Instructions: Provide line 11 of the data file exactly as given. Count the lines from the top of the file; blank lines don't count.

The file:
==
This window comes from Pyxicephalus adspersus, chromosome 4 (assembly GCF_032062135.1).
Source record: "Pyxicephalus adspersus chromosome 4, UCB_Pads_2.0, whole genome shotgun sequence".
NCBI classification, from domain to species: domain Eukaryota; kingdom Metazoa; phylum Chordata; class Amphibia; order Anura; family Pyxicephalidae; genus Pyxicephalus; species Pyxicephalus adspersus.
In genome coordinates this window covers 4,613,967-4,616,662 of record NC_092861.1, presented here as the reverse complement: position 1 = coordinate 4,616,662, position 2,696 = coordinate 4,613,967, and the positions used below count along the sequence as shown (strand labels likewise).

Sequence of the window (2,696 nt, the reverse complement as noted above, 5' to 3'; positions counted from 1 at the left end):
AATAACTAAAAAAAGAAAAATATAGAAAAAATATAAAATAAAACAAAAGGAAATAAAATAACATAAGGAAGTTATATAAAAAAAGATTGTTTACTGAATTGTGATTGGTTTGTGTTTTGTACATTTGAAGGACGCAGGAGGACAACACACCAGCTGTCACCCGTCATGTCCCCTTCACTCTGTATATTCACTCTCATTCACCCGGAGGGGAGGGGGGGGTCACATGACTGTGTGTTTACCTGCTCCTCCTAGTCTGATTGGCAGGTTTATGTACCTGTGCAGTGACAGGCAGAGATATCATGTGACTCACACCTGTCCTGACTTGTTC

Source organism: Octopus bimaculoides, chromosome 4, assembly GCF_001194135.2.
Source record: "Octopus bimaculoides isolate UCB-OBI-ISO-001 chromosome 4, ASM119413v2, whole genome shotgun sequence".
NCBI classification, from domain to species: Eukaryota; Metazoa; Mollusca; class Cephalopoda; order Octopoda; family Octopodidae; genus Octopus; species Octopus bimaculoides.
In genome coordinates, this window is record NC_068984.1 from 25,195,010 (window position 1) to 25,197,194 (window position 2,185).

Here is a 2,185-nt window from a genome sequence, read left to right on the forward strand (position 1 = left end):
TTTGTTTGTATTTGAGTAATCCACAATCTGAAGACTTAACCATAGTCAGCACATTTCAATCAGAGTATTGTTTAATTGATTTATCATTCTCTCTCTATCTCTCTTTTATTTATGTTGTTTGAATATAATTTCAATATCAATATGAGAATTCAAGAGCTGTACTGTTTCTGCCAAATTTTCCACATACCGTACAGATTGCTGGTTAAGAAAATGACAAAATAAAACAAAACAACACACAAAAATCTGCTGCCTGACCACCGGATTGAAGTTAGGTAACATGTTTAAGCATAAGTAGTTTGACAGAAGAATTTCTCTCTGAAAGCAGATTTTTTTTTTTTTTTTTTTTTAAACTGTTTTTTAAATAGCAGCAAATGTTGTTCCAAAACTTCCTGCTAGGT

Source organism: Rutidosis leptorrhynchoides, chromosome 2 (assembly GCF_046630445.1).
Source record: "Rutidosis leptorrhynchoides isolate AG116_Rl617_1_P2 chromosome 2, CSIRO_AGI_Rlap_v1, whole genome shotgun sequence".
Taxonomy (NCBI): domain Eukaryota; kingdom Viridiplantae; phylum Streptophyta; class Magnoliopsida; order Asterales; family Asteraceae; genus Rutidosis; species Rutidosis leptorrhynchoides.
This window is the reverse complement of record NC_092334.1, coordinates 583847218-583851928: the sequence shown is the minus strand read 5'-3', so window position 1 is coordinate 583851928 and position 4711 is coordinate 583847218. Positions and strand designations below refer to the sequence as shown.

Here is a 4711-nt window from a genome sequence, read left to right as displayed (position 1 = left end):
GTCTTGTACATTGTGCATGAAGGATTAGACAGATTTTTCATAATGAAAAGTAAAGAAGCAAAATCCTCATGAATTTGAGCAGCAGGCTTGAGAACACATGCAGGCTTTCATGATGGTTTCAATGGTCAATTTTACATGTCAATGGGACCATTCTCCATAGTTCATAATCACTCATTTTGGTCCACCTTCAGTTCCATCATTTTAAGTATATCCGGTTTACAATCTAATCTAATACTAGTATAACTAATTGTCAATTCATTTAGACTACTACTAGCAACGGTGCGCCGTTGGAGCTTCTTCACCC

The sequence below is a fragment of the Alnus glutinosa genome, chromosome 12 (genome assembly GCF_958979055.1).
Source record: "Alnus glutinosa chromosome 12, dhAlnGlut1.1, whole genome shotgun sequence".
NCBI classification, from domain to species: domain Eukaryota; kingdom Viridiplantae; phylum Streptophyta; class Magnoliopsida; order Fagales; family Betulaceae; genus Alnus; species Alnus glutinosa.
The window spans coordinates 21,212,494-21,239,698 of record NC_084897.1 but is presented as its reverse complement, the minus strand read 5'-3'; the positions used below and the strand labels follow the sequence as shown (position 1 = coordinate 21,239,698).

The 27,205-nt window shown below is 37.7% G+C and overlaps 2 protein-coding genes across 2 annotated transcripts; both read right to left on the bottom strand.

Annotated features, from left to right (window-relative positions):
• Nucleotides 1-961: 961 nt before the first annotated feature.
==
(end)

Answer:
Here is a 2,185-nt window from a genome sequence, read left to right on the forward strand (position 1 = left end):